Under the Essential Articles (Price Control and Anti-Hoarding) Act 1952, the Government can fix the maximum prices at which essential articles may be sold by a retailer, wholesaler or any other person and for this purpose can fix different prices for different areas of the country. The Government can also, under the Essential Commodities Act 1957, control the prices at which any essential commodity may be bought or sold in any area. “Essential commodities” includes, among others, foodstuffs, paper, petroleum, drugs and medicines, cycles, infant foods, etc. Interestingly, even cigarettes are included within the definition of essential commodities. Of course, the Government has the power to declare other articles and commodities as “essential” under the relevant Acts.
Rule 20(2) of the Bangladesh Standards of Weights and Measures (Packaged Commodities) Rules 2007 (“the 2007 Rules”) states that no retail dealer or other person including manufacturer, packer and wholesale dealer shall make any sale of any commodity in packaged form at a price exceeding the retail sale price thereof. “Retail dealer” means a dealer, including a wholesale dealer, who directly sells commodities in packaged form to the consumer and “retail sale price” means the maximum price at which the commodity in packaged form may be sold to the ultimate consumer. This provision is enforceable through section 40 of the Consumer Rights Protection Act 2009 (“the 2009 Act”), which prohibits the selling or offering of any goods, medicine or service at a higher price than fixed under any law or rule for the time being in force. Being a criminal offence, the prescribed punishment for violation of section 40 is imprisonment for a maximum period of one year or a maximum fine of Taka fifty thousand, or both.
The law is apparently quite clear on two points. Firstly, anyone who directly sells commodities in packaged form to the ultimate consumer is a retailer for the purposes of the 2007 Rules. Secondly, under the 2009 Act, retailers must not sell any commodity in packaged form above the label price, i.e. the stated maximum retail price, if so fixed under any law or rule.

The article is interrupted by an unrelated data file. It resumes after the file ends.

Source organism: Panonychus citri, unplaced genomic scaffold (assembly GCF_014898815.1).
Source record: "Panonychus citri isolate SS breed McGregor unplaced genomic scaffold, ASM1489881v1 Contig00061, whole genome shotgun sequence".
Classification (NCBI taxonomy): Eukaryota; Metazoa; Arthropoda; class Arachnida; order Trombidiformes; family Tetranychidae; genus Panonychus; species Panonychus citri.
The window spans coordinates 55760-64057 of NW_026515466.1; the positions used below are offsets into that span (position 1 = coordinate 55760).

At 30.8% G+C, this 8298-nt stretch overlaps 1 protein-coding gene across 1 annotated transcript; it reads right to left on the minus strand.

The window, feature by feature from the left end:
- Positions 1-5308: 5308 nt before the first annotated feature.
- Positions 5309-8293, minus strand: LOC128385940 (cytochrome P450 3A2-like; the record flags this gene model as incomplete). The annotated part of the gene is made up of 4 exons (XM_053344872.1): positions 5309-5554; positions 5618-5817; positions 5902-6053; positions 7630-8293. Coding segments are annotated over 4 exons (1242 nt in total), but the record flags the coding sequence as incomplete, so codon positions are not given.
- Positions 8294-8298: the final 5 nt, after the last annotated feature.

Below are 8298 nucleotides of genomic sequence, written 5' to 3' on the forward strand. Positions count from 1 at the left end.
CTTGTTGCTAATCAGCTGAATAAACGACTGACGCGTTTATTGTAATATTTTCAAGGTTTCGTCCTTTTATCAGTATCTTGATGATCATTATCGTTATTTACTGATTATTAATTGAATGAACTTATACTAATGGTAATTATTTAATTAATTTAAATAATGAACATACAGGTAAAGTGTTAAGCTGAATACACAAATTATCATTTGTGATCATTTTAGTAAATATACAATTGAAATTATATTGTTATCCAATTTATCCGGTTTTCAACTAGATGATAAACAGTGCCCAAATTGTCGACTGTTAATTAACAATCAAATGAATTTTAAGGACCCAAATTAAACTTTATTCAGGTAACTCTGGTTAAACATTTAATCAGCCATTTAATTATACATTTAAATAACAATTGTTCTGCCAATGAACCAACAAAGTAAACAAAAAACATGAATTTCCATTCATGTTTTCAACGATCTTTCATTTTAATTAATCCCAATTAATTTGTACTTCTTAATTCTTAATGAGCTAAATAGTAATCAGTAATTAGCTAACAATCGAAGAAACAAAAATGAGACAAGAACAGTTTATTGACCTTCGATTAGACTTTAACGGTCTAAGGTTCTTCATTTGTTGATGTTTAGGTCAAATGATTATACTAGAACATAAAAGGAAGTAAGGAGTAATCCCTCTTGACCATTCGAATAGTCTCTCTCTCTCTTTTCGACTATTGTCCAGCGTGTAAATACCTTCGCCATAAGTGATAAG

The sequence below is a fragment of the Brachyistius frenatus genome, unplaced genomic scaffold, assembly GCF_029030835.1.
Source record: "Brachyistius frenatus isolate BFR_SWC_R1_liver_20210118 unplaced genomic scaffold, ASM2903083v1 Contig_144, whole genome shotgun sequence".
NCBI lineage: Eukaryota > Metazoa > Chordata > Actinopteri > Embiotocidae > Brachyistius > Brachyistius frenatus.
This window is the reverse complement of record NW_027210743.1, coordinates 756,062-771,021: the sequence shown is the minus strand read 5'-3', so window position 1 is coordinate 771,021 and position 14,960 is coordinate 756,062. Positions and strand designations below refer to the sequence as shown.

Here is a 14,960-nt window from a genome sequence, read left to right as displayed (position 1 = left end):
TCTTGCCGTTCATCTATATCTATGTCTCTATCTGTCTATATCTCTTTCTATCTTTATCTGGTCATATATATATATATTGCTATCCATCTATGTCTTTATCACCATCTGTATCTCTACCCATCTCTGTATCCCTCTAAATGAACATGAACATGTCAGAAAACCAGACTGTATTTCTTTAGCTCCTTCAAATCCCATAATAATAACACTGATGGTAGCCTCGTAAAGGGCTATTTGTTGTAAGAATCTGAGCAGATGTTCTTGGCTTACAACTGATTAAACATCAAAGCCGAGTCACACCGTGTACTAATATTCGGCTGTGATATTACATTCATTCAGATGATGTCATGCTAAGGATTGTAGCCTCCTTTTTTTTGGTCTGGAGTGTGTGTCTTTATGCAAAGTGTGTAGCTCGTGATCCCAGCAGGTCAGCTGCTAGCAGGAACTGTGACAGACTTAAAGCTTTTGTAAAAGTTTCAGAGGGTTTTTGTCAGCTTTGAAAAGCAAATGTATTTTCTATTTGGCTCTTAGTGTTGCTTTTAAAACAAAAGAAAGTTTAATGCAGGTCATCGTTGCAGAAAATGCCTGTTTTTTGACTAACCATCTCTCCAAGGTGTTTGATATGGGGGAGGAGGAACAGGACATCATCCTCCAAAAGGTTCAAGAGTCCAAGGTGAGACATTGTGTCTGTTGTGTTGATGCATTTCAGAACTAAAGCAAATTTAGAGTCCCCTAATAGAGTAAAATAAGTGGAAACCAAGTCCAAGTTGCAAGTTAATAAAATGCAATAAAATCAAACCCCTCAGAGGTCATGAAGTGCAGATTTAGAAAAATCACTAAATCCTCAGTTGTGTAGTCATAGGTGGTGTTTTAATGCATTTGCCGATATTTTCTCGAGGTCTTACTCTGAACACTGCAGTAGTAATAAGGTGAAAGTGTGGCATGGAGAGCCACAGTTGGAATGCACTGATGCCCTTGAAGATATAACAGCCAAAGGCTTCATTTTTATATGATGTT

An important question that arises in this regard is whether hotels and restaurants fall within the definition of “retailers” and if so, do these legal provisions apply to their situations verbatim. On a literal interpretation, the answer would tend to be yes. However, literal interpretations often bring out absurd results and the courts have accepted time and again that the law was not promulgated to create absurdity. Therefore, let’s assess the merits of the other side of the coin.
In order to not fall foul of the pricing laws, hoteliers and restaurateurs can perhaps opt for either of two options. First, one could de-package the commodity and sell it in a non-packaged form so as not to fall within the purview of the 2007 Rules. This route, admittedly, is somewhat weak in that the substance over form doctrine may trump the facade and enable the law to bite nonetheless.
On the other hand, the wording of the law that can be toiled around with is “sell”. One could argue that the consumption of articles of food or drinks in hotels and restaurants does not constitute a simple “sale” or “transfer” of these commodities by the hotelier or restaurateur to its customers since the customer does not enter a hotel or a restaurant simply to make a purchase of these commodities but to enjoy the ambience available therein and incidentally order any article for consumption. After all, the hotelier or restaurateur has spent considerably, if not a hefty amount, to seek to give a unique atmosphere for the customers to enjoy. Hence, it would follow, at least arguably, that in such a scenario, charging prices for commodities in packaged form such as beverages, mineral water, etc. above the label price printed on the packaging during the service of customers in hotels and restaurants does not violate section 40 of the 2009 Act.
It may so happen that upon the complaint of a consumer, a hotel or a restaurant may receive a notice from the Department of National Consumer Rights Protection for selling packaged commodities at prices higher than the label price and may be asked to explain its position. While such a hotel or restaurant may attempt to argue the points as outlined above, it is quite likely that the Department will remain unconvinced. In that case, the only avenue open to such a restaurant or hotel would be to move a writ petition before the High Court Division of the Supreme Court of Bangladesh on the above and other grounds, if applicable.
Written by Tanvir Quader, Partner
† Disclaimer: The opinions and comments expressed in this Blawg are not to be regarded or construed as legal advice by and from Vertex Chambers or any of its members. It is highly advisable that any person should seek independent legal advice before relying on any of the contents of this Blawg.
 Section 3(1) of the Essential Articles (Price Control and Anti-Hoarding) Act 1952.
 Section 3(2)(a) of the Essential Commodities Act 1957.
 Rule 2(f) of the 2007 Rules.
 Rule 2(e) of the 2007 Rules.